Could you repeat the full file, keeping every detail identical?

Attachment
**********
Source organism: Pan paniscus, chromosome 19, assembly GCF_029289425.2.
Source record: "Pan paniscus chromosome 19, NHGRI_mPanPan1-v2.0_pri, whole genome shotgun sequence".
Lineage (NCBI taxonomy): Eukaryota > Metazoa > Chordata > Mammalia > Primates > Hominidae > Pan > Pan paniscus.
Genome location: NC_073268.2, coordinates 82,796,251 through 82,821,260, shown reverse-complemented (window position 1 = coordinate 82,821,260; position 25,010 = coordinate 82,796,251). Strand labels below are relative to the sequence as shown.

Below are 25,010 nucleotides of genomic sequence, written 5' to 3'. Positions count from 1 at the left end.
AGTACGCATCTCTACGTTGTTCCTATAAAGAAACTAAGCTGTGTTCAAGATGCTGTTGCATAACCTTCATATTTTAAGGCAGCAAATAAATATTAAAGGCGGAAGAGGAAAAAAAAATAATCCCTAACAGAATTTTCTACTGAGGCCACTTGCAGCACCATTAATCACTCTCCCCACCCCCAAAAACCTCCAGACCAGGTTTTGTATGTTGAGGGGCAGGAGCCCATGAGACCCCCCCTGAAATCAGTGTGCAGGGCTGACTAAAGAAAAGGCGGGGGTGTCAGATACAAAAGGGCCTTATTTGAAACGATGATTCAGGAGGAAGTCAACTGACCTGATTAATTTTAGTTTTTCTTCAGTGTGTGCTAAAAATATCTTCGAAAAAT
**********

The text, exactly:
Source organism: Pan paniscus, chromosome 19, assembly GCF_029289425.2.
Source record: "Pan paniscus chromosome 19, NHGRI_mPanPan1-v2.0_pri, whole genome shotgun sequence".
Lineage (NCBI taxonomy): Eukaryota > Metazoa > Chordata > Mammalia > Primates > Hominidae > Pan > Pan paniscus.
Genome location: NC_073268.2, coordinates 82,796,251 through 82,821,260, shown reverse-complemented (window position 1 = coordinate 82,821,260; position 25,010 = coordinate 82,796,251). Strand labels below are relative to the sequence as shown.

Below are 25,010 nucleotides of genomic sequence, written 5' to 3'. Positions count from 1 at the left end.
AGTACGCATCTCTACGTTGTTCCTATAAAGAAACTAAGCTGTGTTCAAGATGCTGTTGCATAACCTTCATATTTTAAGGCAGCAAATAAATATTAAAGGCGGAAGAGGAAAAAAAAATAATCCCTAACAGAATTTTCTACTGAGGCCACTTGCAGCACCATTAATCACTCTCCCCACCCCCAAAAACCTCCAGACCAGGTTTTGTATGTTGAGGGGCAGGAGCCCATGAGACCCCCCCTGAAATCAGTGTGCAGGGCTGACTAAAGAAAAGGCGGGGGTGTCAGATACAAAAGGGCCTTATTTGAAACGATGATTCAGGAGGAAGTCAACTGACCTGATTAATTTTAGTTTTTCTTCAGTGTGTGCTAAAAATATCTTCGAAAAAT